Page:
Pinay Mom's Blogs
Motherhood between windmills and tulips

Our biggest challenge

We have an 8 year old and a 5 year old Filipino-Dutch kids at home. And they're both mommy's boys. But the truth of the matter is, it can be challenging for me to raise our boys in a society so different from what I was so used to back home. And though there's a number of reasons why, there's 3 main things that impact my parenting style when it comes to raising our boys.

Let them discover even if it's the hard way 

Number one. Let them do things on their own even if it means they get hurt along the way. When our eldest was 4 or 5 years old, my husband would let him climb up the fireman's pole all by himself in the playground with papa watching 5 feet away sitting on the bench. I was aghast! He should be standing next to him! His reasoning, the pole is not that high, if he falls, it's soft ground and if he does fall, he'll know next time to be more careful. He's not the only one who thinks this way. My sister-in-law, my colleagues at work, the parents I see at the daycare center I volunteer in, they all think the same. They say it's a Dutch thing.

Give them a voice

Number two. Kids can freely express their own opinions. I remember being in a conversation one day with a group of adults at a birthday party. One guy was seated next to his 8 year old son. The boy was busy playing with his Nintendo until he started commenting and joining in on our conversation. All of a sudden the boy was part of our discussion. Here in Holland, a child's opinion matters. They express their feelings freely. They say what is important to them and will tell you what they want. Of course we still set our rules, but they are treated as individuals and not as an extension of us, the parents. Personally, sometimes it can be exhausting when I try to discipline our boys. It's what they call negotiation-based parenting.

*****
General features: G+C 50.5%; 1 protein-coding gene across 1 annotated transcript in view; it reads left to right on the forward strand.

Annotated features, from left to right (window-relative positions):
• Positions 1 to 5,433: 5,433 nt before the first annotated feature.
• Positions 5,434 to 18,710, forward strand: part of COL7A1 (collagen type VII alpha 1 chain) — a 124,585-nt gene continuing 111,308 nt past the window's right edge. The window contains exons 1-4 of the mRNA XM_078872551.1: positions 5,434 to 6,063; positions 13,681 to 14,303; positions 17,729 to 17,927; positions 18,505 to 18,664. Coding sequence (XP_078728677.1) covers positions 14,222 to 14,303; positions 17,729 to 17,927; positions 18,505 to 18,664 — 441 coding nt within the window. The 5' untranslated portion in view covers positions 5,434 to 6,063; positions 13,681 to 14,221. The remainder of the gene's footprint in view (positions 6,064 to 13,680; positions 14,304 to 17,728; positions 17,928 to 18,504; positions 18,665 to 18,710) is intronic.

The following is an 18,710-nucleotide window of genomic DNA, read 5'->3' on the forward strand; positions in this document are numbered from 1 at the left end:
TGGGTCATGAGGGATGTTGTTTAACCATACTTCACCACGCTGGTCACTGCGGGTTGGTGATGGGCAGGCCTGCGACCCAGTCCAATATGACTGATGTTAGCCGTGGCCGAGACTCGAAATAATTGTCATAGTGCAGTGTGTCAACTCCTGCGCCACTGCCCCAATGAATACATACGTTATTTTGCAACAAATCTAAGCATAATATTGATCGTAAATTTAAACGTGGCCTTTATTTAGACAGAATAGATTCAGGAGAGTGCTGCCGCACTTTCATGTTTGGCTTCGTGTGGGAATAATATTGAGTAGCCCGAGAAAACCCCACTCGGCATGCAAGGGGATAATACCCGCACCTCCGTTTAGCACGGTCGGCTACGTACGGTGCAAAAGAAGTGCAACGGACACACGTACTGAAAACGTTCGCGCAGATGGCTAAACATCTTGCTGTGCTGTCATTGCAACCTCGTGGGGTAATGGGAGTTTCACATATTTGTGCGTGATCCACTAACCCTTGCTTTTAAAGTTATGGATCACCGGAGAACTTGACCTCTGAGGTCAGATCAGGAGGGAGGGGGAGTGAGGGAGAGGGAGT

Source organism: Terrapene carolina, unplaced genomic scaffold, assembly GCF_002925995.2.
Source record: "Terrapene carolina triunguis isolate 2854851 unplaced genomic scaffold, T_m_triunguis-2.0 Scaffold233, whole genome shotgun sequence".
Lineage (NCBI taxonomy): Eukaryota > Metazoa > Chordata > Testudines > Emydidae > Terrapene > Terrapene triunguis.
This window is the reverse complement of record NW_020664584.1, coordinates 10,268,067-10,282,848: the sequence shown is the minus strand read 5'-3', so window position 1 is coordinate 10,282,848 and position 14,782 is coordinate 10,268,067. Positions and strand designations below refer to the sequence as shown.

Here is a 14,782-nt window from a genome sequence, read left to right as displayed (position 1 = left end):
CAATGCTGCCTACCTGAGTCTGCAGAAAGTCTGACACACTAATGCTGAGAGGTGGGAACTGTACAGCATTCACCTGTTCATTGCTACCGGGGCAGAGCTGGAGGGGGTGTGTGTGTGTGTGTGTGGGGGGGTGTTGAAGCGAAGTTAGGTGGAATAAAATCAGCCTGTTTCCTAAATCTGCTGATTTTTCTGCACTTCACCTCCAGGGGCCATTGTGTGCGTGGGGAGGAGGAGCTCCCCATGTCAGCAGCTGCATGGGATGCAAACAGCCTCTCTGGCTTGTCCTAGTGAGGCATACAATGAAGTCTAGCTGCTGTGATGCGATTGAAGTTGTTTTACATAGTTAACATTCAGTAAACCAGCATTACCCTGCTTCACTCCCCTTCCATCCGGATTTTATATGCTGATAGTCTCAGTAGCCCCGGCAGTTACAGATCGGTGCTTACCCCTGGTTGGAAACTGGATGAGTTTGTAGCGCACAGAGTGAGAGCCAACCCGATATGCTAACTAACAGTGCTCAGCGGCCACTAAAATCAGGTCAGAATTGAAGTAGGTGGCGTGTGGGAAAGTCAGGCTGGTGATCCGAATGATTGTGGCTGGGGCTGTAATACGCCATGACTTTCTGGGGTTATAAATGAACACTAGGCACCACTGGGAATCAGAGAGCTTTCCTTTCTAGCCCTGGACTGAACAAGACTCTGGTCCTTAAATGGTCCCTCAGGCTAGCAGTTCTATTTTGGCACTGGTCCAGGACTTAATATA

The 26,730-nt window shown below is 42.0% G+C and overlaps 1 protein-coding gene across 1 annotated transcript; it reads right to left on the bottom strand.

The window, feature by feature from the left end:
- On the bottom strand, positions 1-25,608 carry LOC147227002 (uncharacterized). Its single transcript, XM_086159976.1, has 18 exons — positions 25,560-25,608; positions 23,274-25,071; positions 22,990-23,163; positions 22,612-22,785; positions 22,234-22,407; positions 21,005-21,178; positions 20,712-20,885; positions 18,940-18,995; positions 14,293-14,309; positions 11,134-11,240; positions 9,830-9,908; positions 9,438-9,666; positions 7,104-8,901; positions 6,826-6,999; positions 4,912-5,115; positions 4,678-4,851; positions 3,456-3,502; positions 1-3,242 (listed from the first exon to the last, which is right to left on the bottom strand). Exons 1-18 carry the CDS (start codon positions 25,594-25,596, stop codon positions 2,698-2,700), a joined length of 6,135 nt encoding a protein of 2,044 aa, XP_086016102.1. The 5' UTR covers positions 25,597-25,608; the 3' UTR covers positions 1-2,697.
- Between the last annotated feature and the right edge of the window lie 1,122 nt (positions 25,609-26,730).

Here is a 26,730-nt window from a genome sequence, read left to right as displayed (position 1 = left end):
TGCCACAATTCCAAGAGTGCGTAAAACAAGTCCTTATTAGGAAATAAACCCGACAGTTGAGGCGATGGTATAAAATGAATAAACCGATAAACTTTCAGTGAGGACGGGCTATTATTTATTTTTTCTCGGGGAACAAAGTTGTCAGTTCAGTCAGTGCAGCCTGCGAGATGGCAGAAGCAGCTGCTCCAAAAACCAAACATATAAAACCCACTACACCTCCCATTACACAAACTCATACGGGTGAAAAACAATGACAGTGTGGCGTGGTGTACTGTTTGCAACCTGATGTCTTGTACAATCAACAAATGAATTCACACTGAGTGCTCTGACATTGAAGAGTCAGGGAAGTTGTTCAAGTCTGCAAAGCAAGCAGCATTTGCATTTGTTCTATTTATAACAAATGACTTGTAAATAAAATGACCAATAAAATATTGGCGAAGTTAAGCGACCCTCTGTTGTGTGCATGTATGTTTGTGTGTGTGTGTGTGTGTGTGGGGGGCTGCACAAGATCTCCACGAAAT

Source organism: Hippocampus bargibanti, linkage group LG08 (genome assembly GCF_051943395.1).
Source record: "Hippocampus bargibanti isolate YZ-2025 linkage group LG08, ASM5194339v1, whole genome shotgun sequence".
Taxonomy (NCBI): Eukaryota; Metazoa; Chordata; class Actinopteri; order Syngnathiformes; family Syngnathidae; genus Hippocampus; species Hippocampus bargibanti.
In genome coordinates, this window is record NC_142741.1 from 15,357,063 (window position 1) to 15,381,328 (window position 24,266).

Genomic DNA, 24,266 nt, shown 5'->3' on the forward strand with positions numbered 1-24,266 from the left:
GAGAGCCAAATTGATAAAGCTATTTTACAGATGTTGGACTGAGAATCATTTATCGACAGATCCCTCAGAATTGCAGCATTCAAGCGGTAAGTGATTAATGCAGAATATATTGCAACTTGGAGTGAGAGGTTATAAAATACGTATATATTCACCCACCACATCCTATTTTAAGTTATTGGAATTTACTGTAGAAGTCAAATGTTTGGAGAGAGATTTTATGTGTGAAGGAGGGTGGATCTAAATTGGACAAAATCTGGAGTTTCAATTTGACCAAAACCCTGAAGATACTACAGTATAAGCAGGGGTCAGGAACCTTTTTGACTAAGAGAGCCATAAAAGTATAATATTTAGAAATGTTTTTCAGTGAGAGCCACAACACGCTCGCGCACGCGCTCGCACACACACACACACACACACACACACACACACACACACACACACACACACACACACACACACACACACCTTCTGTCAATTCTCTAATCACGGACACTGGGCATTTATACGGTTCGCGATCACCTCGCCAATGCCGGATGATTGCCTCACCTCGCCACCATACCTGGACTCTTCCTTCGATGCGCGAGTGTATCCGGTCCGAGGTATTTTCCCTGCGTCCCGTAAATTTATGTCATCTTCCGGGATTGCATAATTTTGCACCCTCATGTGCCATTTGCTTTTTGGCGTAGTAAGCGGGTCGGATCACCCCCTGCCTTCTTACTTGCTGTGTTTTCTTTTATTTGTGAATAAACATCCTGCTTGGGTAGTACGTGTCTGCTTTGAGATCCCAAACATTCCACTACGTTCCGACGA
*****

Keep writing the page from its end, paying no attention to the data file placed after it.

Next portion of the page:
Let them explore by themselves

Number three. Kids are encouraged to go out and explore their surroundings by themselves. Dutch kids cycle around all the time and therefore my kids had to learn how to cycle at a very young age. Check out our video about cycling in the Netherlands by clicking this link. But be it cycling around the neighbourhood after school, going on playdates in other people's houses or even doing sleepovers, dutch families encourage their child to be out and about. Some parents are even surprised to find our boys never had a sleep over at a friend's house yet. Not even a sleep over at my in-laws. Some even wonder why I don't let my kids cross the road over to the next neighborhood to play in the big playground. My boys are 8 and 5. I have yet to feel comfortable with this Dutch practice. I know there's a good reason. They give them more freedom to be away, to be more independent. Considering that the Netherlands is the 14th safest country in the world, I can understand why they think that way.

These dutch practices are quite different from what I'm used to growing up back home in the Philippines. I needed to adjust my parenting lifestyle, I needed to adapt because we live here. Sometimes, I had to negotiate with my husband. We have to meet in the middle somehow, right? Some of their practices are reasonable, others I still have to get used to even to this day. No parenting style is better than the other. What is best is what works for you as a parent and for them as your children. How is this so different compared to how I grew up back home? Well that's another blog that I intend to write.

In the meantime, I'll just leave you with this question. What parenting practices in your country did you struggle with that is different from the way you were raised?